All SIS systems, including Colleague, are massive tools that can do a lot, but can’t do everything, nor are they designed for that. A common frustration among institutions is trying to figure out a way to make the SIS work for each institution’s unique processes without taking up too much time to create clunky workarounds in a tool that wasn’t designed for agility.
“We’ve all had the experience of having to hijack our systems somehow to try to make them work and make them fit,” said Mark when speaking about some of his frustrations about trying to make Ashland’s process work with the tools they had prior to Coursedog. Ellucian Colleague is a great tool for so many things, but it doesn’t quite meet all of Ashland’s needs.
Ultimately, the reality is that an SIS is not designed to do every single thing needed at an institution. “Doing these things natively in the SIS is so frustrating - it’s not what the SIS is for,” shared Justin Wenig, co-founder and CEO of Coursedog, in his conversation with Mark and Jenn. While Ellucian Colleague is truly a great tool, it ultimately leaves some gaps in processes that require significant manual work which will always have downstream impacts on administrators and students.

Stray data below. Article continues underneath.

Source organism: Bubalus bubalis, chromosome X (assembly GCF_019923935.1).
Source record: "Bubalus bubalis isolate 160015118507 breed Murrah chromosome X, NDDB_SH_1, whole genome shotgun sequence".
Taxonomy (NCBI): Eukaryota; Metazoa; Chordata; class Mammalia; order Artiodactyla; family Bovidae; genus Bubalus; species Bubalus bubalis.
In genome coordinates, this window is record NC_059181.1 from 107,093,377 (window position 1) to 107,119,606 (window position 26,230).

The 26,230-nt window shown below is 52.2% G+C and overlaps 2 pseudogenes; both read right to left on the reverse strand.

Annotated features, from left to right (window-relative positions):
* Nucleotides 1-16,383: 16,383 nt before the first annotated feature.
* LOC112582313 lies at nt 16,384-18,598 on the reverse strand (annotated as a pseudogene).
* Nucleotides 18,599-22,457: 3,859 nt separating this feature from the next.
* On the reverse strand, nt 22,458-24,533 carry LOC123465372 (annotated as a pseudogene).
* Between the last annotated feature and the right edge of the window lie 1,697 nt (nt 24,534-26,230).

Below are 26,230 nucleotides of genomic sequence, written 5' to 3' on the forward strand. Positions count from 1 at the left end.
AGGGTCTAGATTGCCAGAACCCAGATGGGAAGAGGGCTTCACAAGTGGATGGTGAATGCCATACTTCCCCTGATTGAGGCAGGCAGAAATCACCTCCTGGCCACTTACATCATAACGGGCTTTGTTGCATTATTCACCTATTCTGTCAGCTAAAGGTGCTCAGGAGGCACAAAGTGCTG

Manual Processes Inhibit Staff Innovation & Student-Centric Processes
The manual processes that these institutions had to do to make Colleague work for them ultimately had negative impacts on administrators and students. For Jenn at Chaminade, she saw issues with both.
When talking about how manual processes affected her team, Jenn said, “When I’m hiring people for my team, I’m not looking for people to process, I'm looking for strategic thinkers and high energy. These manual processes didn’t align with the time of employees I was hiring.” When her team was burdened with this manual work, Jenn wasn’t able to take advantage of the true talents of her team because of the amount of time they spent on basic administrative processes.